Tuesday, February 08, 2011
Eleanor Burke Leacock - Myths of Male Dominance
Leacock's own research was centred on a Canadian tribe called the Montagnais-Naskapi. These were people who, in their hunter-gather past had lived in a "primitive communist" society. What is almost unique about them, is that this lifestyle had been extremely well documented by the Europeans who encountered them. The Montagnais had lived by collected the fruit and berries of their local area, as well as hunting the plentiful game at different times of the year. European traders arrived in the 1600s and began to trade goods, with the Montagnais in exchange for vast quantities of furs - beaver and the like.
This caused a fundamental transformation of Montagnais life. From a society were private property was almost unknown, were decision making was a collective process and status in society was not based on property or any form of economic power, the Montagnais were transformed into a people were private property (in this case the animal traps and the associated areas of rivers / land) formed part of their lives. This introduction of private property changed all the other relationships in their society, as did the cynical and regular interference of Jesuit missionaries. The Jesuits who documented the lives of the indigenous people, also attempted to introduce more European things - like leaders, monogamy, physical beating of children and so on. Prompting one Montagnais to say "You Jesuit's love only your own children, we love all of them".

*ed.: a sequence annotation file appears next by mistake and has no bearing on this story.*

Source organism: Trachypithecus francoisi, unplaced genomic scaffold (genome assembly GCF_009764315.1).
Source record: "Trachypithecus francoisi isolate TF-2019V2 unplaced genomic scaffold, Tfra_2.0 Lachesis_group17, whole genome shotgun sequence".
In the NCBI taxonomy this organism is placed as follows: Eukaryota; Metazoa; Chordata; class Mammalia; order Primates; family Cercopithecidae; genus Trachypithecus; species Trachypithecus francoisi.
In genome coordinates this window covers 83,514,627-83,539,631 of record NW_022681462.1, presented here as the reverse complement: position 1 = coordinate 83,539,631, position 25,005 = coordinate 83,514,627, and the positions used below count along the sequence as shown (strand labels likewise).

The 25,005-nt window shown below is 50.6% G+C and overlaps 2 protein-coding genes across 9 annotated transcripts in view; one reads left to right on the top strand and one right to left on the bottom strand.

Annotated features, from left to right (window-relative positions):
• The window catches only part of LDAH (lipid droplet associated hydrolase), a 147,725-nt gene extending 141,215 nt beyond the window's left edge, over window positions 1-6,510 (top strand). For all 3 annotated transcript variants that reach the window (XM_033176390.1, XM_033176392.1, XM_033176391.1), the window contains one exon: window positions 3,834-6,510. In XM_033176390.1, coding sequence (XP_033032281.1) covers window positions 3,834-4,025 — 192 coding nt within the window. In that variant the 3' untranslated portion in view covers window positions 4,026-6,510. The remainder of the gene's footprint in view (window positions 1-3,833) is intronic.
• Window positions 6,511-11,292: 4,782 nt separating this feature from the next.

By the time Leacock was able to live with the Montagnais, a surprising amount of their earlier social relations still existed. She describes how hard she found it to understand the collective decision making process as someone who has only lived in a society with leaders and social hierarchies.
These experiences and the documentary evidence of a people with a completely different set of relations of productions to those we see in the vast majority of the world today shape most essays in this book. Leacock looks at the role of women in Montagnais society - and similar societies around the world, family relations and so on. She also look critically at the ideas of two of the thinkers who have most often dominated this form of discussion for the left - Lewis Morgan and Fredrich Engels.
Collected here is her introduction to Lewis Morgan's classic book of anthropology - Ancient Society. The book itself informed Engels' own work (as well as Marx) in particular, The Origin of the Family, Private Property and the State. Leacock wrote a classic introduction to this as well, of which sadly only part is in here.